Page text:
Three months after the head of Azerbaijan's air forces was gunned down in broad daylight in central Baku, investigators are still on the hunt for suspects, and remain unsure of the motive for the crime.
Lt. Gen. Rail Rzayev, 64, was shot and killed by a sniper's bullet while sitting in his car outside of his apartment building in downtown Baku. [For background see the Eurasia Insight archive].
On May 6, President Ilham Aliyev appointed Army Maj. Gen. Altay Mehdiyev as Rzayev's replacement. Mehdiyev formerly served as an army chief-of-staff in Nakhchivan, the Aliyev family's home region. But with Mehdiyev's appointment came no fresh information about the investigation into Rzayev's death. The last update was released in February - a slow rate of disclosure even for Azerbaijan's less-than-forthcoming law enforcement officials.
Immediately following the assassination, President Aliyev vowed that the case would be solved. But General Prosecutor's Office spokesperson Eldar Sultanov told EurasiaNet recently that investigators were continuing to work on several scenarios. "So far, it is all the information I can provide to the public concerning this murder," Sultanov added.
Two opposition newspapers have come up with their own version of events. The Baku-based Yeni Musavat and Bizim Yol papers reported in April that two people - Lt. Gen. Rzayev's aide-de-camp, Aydin Rafiyev, and Rafiyev's son, Anar Rafiyev - have been arrested in connection with the general's murder.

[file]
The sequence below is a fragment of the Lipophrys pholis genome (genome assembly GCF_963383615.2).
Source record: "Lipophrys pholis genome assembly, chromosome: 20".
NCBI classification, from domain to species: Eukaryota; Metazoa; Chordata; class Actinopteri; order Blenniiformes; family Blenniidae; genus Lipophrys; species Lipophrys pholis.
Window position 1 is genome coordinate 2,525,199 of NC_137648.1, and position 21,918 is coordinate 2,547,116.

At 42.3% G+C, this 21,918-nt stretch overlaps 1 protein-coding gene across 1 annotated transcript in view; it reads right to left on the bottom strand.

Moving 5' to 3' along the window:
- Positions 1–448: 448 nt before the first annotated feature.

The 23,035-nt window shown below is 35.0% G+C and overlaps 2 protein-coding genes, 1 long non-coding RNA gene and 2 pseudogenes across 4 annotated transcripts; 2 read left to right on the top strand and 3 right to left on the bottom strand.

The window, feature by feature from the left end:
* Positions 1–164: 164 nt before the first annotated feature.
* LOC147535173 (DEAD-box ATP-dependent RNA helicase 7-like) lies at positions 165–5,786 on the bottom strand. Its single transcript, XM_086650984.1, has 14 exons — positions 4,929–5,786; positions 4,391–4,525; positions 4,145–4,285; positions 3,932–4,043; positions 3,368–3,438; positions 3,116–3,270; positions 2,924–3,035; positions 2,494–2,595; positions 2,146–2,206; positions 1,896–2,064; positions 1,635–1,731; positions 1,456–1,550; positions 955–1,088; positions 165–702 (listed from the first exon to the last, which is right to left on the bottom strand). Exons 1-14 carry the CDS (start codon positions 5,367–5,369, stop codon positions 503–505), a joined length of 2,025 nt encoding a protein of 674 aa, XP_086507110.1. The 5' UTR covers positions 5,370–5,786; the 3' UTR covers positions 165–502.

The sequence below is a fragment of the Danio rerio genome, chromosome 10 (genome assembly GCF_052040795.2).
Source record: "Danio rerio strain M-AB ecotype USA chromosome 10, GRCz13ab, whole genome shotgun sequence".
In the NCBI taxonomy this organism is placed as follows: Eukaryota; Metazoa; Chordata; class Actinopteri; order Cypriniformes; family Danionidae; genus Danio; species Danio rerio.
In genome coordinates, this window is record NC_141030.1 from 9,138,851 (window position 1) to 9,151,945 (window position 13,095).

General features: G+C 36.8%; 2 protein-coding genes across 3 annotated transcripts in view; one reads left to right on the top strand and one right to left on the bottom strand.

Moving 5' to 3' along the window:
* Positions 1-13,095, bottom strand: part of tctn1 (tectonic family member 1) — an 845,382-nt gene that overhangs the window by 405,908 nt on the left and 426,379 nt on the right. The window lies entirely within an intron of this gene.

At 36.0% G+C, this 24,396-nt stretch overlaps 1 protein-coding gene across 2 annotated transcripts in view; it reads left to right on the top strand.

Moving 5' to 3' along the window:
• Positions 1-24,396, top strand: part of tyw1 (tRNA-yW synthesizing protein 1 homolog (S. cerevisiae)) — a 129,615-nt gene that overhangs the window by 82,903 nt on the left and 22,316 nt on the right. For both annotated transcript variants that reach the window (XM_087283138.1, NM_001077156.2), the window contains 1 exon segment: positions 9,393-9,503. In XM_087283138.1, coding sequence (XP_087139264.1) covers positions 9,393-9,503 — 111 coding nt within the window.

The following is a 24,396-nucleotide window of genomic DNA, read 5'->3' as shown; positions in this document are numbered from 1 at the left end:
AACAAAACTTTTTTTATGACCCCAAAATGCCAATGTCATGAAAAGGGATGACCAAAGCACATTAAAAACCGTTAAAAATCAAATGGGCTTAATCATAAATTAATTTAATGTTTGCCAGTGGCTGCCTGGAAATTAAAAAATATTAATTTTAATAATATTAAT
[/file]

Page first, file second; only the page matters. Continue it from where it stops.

The General Prosecutor's Office's Sultanov refused to confirm or to deny these reports.
The chairman of the Committee against Torture, a non-governmental organization, confirmed this information to EurasiaNet, however. Elchin Behbutov, the organization's chairman, said that he had visited both the Rafiyevs in a pre-trial detention center run by the Ministry of National Security. According to Behbutov, the two men reject the charges against them, but are represented by attorneys and do not complain about their prison conditions. Behbutov declined to specify what charges have been brought against the pair.
A source from the Military Prosecutor's Office, which is involved in the Rzayev investigation, told EurasiaNet, however, that the two men are being held on charges of theft, rather than murder. "According to the investigation, right after the general's murder these people tried to steal valuables from his office and money from his safe," said the source, who requested anonymity.
The April 30 shooting spree at Baku's State Oil Academy has distracted investigators and public attention alike from Rzayev's murder, but even observers with connections to Azerbaijan's security structures confess themselves to be at a dead-end for leads. [For background see the Eurasia Insight archive].
One former deputy National Security minister believes that investigators may never find Rzayev's killer. "It is a contract murder, but the percentage of such cases that are solved is very low," said Sulhaddin Akper, now a member of Azerbaijan's opposition movement.
A former defense ministry official agrees. Even current ministry officials can offer no scenarios about the reasons for Rzayev's death, said Haji Asadov, now a military analyst. "It is still very difficult to say who killed Gen. Rzayev and why," Asadov said.
Shahin Abbasov is a freelance correspondent based in Baku. He is also a board member of the Open Society Institute-Azerbaijan.